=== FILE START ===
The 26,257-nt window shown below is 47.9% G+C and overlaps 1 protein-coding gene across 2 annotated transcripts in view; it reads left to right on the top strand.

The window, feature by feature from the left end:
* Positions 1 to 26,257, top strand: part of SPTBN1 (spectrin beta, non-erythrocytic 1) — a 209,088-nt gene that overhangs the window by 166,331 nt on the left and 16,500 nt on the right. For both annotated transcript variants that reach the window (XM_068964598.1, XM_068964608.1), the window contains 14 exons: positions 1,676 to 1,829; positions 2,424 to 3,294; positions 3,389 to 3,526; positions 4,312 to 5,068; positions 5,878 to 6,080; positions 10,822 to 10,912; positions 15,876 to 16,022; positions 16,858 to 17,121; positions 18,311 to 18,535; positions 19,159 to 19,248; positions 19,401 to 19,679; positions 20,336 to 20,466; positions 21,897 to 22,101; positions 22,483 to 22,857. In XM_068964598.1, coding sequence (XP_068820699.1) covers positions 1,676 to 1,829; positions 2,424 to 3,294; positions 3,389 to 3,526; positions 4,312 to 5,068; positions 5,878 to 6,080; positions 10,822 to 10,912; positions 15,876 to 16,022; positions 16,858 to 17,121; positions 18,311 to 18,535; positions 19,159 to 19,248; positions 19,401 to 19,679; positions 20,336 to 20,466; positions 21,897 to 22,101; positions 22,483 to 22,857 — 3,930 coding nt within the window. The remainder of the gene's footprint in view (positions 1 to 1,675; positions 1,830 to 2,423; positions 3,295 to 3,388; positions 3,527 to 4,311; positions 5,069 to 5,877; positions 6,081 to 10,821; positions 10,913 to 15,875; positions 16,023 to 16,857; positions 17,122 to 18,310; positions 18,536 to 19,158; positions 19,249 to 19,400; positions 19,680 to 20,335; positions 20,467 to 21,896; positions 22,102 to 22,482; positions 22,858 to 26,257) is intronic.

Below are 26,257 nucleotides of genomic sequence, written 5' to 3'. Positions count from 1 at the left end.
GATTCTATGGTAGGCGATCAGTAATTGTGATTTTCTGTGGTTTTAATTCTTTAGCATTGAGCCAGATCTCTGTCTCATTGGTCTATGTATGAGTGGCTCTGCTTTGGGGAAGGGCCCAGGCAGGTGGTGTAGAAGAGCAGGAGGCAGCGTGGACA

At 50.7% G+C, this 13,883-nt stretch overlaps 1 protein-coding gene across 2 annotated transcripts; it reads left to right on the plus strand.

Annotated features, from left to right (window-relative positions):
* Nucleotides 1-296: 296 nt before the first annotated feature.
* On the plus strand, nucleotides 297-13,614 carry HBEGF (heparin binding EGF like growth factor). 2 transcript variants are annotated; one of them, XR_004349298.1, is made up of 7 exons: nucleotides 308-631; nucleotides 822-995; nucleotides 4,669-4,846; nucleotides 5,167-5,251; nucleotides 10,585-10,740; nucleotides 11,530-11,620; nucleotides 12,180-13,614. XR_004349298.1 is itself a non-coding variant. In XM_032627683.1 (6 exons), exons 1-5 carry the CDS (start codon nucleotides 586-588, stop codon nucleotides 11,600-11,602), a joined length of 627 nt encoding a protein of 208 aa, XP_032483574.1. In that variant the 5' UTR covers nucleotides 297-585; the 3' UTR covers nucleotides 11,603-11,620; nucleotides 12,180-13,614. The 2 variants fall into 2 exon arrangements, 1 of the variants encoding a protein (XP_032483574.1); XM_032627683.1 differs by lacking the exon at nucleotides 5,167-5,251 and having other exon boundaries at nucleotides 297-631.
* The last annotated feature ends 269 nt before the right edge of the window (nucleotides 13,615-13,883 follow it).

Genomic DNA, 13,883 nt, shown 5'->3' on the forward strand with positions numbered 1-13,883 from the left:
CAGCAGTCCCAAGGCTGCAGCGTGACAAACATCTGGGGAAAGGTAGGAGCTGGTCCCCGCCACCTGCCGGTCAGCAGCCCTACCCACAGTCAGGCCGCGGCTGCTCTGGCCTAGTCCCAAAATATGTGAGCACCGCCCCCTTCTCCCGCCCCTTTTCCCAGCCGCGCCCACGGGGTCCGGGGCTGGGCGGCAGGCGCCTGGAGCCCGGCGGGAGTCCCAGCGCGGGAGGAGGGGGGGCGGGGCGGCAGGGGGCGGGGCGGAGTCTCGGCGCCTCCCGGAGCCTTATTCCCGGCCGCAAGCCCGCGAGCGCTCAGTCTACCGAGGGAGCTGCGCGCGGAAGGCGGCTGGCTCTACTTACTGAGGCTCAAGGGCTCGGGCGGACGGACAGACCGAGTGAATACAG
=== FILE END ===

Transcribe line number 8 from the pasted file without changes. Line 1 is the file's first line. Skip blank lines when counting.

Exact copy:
* Nucleotides 1-296: 296 nt before the first annotated feature.